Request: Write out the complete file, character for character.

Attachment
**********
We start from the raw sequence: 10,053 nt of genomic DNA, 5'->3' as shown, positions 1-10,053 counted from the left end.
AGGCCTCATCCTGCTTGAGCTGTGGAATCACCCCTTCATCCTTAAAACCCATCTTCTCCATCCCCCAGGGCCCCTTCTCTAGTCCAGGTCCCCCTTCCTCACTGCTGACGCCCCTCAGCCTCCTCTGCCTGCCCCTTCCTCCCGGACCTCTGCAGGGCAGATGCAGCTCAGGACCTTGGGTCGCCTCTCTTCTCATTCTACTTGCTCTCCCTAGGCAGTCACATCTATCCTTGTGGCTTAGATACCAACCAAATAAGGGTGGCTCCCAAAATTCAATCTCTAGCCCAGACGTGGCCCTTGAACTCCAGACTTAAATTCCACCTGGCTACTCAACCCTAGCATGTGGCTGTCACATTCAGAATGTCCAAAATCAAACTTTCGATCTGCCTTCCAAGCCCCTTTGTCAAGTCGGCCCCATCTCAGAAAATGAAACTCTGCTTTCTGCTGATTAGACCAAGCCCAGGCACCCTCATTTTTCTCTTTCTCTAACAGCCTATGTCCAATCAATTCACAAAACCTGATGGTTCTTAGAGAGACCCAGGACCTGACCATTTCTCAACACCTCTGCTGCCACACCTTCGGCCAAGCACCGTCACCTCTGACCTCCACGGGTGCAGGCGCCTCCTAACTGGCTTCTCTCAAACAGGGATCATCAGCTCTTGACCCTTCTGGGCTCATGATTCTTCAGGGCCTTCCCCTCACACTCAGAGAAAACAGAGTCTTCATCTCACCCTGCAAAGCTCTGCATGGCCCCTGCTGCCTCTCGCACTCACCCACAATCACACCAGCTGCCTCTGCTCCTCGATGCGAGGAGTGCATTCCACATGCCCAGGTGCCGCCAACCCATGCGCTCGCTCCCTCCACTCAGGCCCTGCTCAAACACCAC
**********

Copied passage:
We start from the raw sequence: 10,053 nt of genomic DNA, 5'->3' as shown, positions 1-10,053 counted from the left end.
AGGCCTCATCCTGCTTGAGCTGTGGAATCACCCCTTCATCCTTAAAACCCATCTTCTCCATCCCCCAGGGCCCCTTCTCTAGTCCAGGTCCCCCTTCCTCACTGCTGACGCCCCTCAGCCTCCTCTGCCTGCCCCTTCCTCCCGGACCTCTGCAGGGCAGATGCAGCTCAGGACCTTGGGTCGCCTCTCTTCTCATTCTACTTGCTCTCCCTAGGCAGTCACATCTATCCTTGTGGCTTAGATACCAACCAAATAAGGGTGGCTCCCAAAATTCAATCTCTAGCCCAGACGTGGCCCTTGAACTCCAGACTTAAATTCCACCTGGCTACTCAACCCTAGCATGTGGCTGTCACATTCAGAATGTCCAAAATCAAACTTTCGATCTGCCTTCCAAGCCCCTTTGTCAAGTCGGCCCCATCTCAGAAAATGAAACTCTGCTTTCTGCTGATTAGACCAAGCCCAGGCACCCTCATTTTTCTCTTTCTCTAACAGCCTATGTCCAATCAATTCACAAAACCTGATGGTTCTTAGAGAGACCCAGGACCTGACCATTTCTCAACACCTCTGCTGCCACACCTTCGGCCAAGCACCGTCACCTCTGACCTCCACGGGTGCAGGCGCCTCCTAACTGGCTTCTCTCAAACAGGGATCATCAGCTCTTGACCCTTCTGGGCTCATGATTCTTCAGGGCCTTCCCCTCACACTCAGAGAAAACAGAGTCTTCATCTCACCCTGCAAAGCTCTGCATGGCCCCTGCTGCCTCTCGCACTCACCCACAATCACACCAGCTGCCTCTGCTCCTCGATGCGAGGAGTGCATTCCACATGCCCAGGTGCCGCCAACCCATGCGCTCGCTCCCTCCACTCAGGCCCTGCTCAAACACCAC